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Ultralight stoves vs full system stoves

Ultralight stoves vs. full system stoves

Pictured above, the Optimus Crux Lite Stove, a super lightweight stove for those ounce-counting hunters. Photo credit: Josh Kirchner

In the world that is backpack hunting, we are pretty lucky to have the gear choices we do today. There are so many different options out there to help folks along with their backcountry adventures. Whether it’s featherlight shelters to keep us out of a storm or backpacks that can carry much more weight than we can. If we need something, it’s likely out there to help. One of the main gear items in a backpack hunter’s arsenal is a stove to cook/boil water for dehydrated meals, coffee, etc. In a nutshell, a hunter can either go with a full stove system like a Jetboil or an ultralight stove like an Optimus Crux Lite. And each type has its pros and cons, which is exactly what we’ll chat about today.

Ultralight stoves

Ultralight stoves

Photo credit: Jake Kirchner

The ultralight craze is alive and well in the backpack hunting community. Let’s face it: the less weight we’ve got to carry around before a harvest, the better. Ultralight stoves are super popular here. They are nothing more than a tiny stove that weighs mere ounces. Picture a bunsen burner that you may or may not have used in science class. Pair them up with a small pot to hold some water, a fuel canister and you’re in business. Some have an ignition button, but most don’t and will require a lighter to start up. A fantastic option for someone looking to shed weight in their system.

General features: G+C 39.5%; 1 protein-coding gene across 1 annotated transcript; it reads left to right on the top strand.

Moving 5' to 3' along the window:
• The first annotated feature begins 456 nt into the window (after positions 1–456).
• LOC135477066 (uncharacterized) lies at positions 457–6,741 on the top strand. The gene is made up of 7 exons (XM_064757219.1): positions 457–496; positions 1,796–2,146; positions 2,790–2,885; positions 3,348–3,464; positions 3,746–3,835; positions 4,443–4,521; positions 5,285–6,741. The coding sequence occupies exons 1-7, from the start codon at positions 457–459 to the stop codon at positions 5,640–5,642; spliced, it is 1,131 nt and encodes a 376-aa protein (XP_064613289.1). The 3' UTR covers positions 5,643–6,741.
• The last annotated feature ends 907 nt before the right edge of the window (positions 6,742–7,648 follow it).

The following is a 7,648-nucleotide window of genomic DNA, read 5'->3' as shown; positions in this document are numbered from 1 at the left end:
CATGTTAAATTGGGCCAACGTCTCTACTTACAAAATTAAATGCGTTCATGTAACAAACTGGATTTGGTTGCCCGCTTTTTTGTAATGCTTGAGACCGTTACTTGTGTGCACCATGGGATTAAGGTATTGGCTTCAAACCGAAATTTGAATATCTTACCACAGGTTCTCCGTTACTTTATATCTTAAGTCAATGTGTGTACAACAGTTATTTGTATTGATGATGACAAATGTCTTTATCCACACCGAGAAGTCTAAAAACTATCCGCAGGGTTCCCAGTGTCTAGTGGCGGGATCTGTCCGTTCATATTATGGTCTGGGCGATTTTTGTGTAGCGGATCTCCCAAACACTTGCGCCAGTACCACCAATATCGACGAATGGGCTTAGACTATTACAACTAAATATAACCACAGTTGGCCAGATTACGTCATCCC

Upsides

Of course, the most obvious pro to running one of these ultralight stoves is right in the name. They are ultralight. On top of that, they don’t take up nearly as much room as the full stove systems we’ll touch on below. Something else that has caught my attention through the years is how moldable these are for each individual. What I mean by that is a hunter can essentially create their own little cooking system with whatever pot they wanted and whatever ultralight stove they wanted. This is a huge plus when it comes to tailoring your gear to you. Ultralight stoves are also much more affordable than their full-sized cousins. Most cost between $30 to $60.

Downsides

I’ve personally used one of these ultralight stoves for years now. While most of that has been without complaint, there are some downsides to these. The first being that the flame is totally vulnerable to the wind. Meaning that the advertised three-minute boil time that was on the package will likely be tripled in some cases. When the wind is howling, the flame dances around and has a hard time concentrating heat on your pot, hence the longer boil times. Along with that comes another con: fuel efficiency. If it’s taking two to three times longer than it should to boil water, you’re using that much more fuel each time. I’ve often found myself bringing a large fuel canister with me on extended backpack hunts for this reason. Also, the pot that you’ll use with these is not going to be actually connected to the stove. It simply rests on top. If you aren’t careful, you could knock the pot of water right off of the stove.

Pros

  • Very lightweight
  • Compact
  • Affordable

Cons

  • The flame is vulnerable to the wind
  • Less fuel-efficient
  • Could knock pot of water off of burner if not careful